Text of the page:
Register for CTLE’s Faculty Boot Camp: Focus on Technology
Scam using FBI phone number again targets U students
Alta Sustainability Leadership Award recipients
Bennion Center names new associate director
The Wasatch Experience: Teaching Sustainability
UCard design contest
CTLE’s Faculty Boot Camp: Focus on Technology is for faculty members who are ready to integrate technology into their course or even switch to a fully asynchronous, online format.
Boot Camp will meet May 16-27, 2016*, Monday/Tuesday/Thursday/Friday (no meetings on Wednesday, May 18 or 25) from 10 a.m.-2 p.m. in the Faculty Center, MLIB 1705.
Registration is $150.
Click here to register.
The Salt Lake City Field Office of the FBI is again warning students to be on alert for a phone scam that spoofs the FBI’s phone number on the victim’s caller ID. A similar warning went out to students a couple of months ago about these same phone scammers targeting University of Utah students.
The FBI has received multiple calls from U students and their parents complaining of someone who claims to be representing the U.S. government or IRS and threatens to arrest them if they fail to pay thousands of dollars.
There have been reports of similar scams at universities in other states and in each case, the threats are associated with false claims ranging from money owed for student loans to delinquent taxes and overdue parking tickets.
It is not uncommon for scammers to obtain personal information such as names, personal cellphone numbers and emails from social media sites. Students should know that the FBI will not call private citizens requesting money. The caller will likely address you by name, but do not give out personal information to any unknown callers.
The number the scammers are using is masked as the number for a local FBI office in Utah. In some cases, the fraudsters will direct students online, claiming they can “verify” the caller ID phone number in an attempt to keep victims on the phone and legitimize the scam.
If you receive a call that seems suspicious, you should disconnect immediately and notify your local law enforcement.
Don’t let yourself fall prey to the scammers. If you receive these calls, do not follow the caller’s instructions. Rather, you should:
- Notify your banking institutions.
- Contact the three major credit bureaus and request an alert be put on your file.
- Contact local law enforcement agencies if you feel you are in immediate danger.
- File a complaint through the Internet Crime Complaint Center at ic3.gov.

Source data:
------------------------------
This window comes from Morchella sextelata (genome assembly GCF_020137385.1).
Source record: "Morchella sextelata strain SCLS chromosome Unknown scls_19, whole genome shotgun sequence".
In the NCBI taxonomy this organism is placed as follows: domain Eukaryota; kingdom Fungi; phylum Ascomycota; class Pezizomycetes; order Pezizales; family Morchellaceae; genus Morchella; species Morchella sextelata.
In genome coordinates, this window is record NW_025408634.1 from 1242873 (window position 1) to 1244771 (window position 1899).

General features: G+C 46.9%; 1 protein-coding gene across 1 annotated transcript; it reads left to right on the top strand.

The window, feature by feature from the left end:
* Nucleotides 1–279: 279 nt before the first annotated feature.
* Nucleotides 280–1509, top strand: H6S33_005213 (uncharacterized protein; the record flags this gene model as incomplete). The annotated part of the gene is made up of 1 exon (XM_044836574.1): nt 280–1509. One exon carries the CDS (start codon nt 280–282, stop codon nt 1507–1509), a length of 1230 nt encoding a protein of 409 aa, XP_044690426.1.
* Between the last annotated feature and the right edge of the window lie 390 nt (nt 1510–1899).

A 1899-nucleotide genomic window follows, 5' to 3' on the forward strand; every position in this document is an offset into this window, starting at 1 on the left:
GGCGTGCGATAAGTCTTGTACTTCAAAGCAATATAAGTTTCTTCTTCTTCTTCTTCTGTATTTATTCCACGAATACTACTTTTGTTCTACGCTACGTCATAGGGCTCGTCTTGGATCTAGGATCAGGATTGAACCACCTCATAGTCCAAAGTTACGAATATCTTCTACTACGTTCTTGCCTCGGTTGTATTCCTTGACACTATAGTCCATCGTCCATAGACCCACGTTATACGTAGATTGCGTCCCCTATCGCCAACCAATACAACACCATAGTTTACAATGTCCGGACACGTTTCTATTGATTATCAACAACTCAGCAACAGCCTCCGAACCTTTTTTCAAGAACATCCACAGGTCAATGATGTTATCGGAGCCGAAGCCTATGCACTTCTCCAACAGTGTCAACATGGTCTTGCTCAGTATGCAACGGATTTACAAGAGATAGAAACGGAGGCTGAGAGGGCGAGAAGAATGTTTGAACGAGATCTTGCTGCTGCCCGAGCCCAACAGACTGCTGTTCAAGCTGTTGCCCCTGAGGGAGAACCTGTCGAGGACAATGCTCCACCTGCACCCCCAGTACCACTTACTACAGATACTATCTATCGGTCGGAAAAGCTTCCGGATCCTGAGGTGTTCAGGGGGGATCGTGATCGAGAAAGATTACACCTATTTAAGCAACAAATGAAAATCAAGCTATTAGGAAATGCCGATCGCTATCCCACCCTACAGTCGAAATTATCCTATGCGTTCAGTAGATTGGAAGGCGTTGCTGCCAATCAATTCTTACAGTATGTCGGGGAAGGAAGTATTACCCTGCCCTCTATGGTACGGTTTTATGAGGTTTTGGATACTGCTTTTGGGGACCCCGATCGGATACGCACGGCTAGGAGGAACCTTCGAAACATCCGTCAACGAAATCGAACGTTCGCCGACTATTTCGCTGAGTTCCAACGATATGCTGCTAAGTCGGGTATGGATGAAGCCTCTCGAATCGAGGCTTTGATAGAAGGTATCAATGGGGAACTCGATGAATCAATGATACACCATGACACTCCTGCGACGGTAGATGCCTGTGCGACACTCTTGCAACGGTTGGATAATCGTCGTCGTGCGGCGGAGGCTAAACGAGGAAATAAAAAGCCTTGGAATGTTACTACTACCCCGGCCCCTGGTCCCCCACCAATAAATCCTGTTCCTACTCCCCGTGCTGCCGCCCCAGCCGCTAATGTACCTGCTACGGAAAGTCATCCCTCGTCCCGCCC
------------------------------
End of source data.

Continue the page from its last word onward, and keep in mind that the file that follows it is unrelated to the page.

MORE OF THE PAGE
Maura Olivos, the sustainability coordinator at the Alta Environmental Center, said, “Alta recognizes, ‘it is not easy being green.’ It takes more than passion and smarts to be a leader and maintain effort or progress. Leadership requires honesty, dedication, empathy, courage, communication and a shared vision. If we don’t take the time to appreciate those that have stood out from the pack and displayed these qualities, leaders may be lost before they are found. Alta Ski Area realizes we must encourage our future leaders, because we need them.”
Those awarded this year include: Brian Codding, an assistant professor in the anthropology department, Carol M. Werner, a professor in the psychology department, Amanda Smith, an assistant professor in the mechanical engineering, Robin Rothfeder, a doctoral student in city and metropolitan planning, Benjamin Fasoli, a graduate student in atmospheric sciences and the S.J. Quinney College of Law was given special recognition.
Click here to read the full story.
Kanter spent the last 10 years working as the director of program services for Special Olympics Utah. Prior to that, she served as the director of competition and training for Special Olympics Wyoming.
A native of Denver, Colorado, Kanter holds a master of arts from the University of Alabama, Tuscaloosa. She completed an undergraduate degree in history and psychology at Hastings College in Hastings, Nebraska, where she played on the women’s soccer and track and field teams.
“I am committed to supporting underserved and underrepresented populations and ensuring University of Utah students find ways to meaningfully impact areas that are of interest to them,” Kanter says. She believes her experience in program development will be especially valuable as she mentors Bennion Center student leaders.
In her free time, Kanter enjoys running, cycling and spending time with her family, her dogs and her friends.
Apply today. Deadline is April 22, 2016.
Doctoral teaching assistant workshop: Aug. 5 and 8, 2016
Faculty workshop: Aug. 8-9, 2016
For more information, go here.
UCard will sponsor a contest to determine the card’s new design. The contest runs April 4-18 and is open to all students, alumni, faculty, staff and fans who are 18 years of age or older. The top 10 submissions will be selected by a university committee and then presented to the public for a vote. The winner will be selected on April 29.
In addition to seeing their design on the UCard, the first-place winner will also receive an iPad. The second-place winner will receive a $200 gift card from the University of Utah Campus Store and the third-place winner will receive a $100 Campus Store gift card.
Participants may submit their designs online at ucardcontest.com. After the submission period has closed, watch for updates in @TheU, the Aux News, various campus social media outlets and the university homepage to make sure your vote is counted.
For more information, contact the UCard office at 801-581-CARD.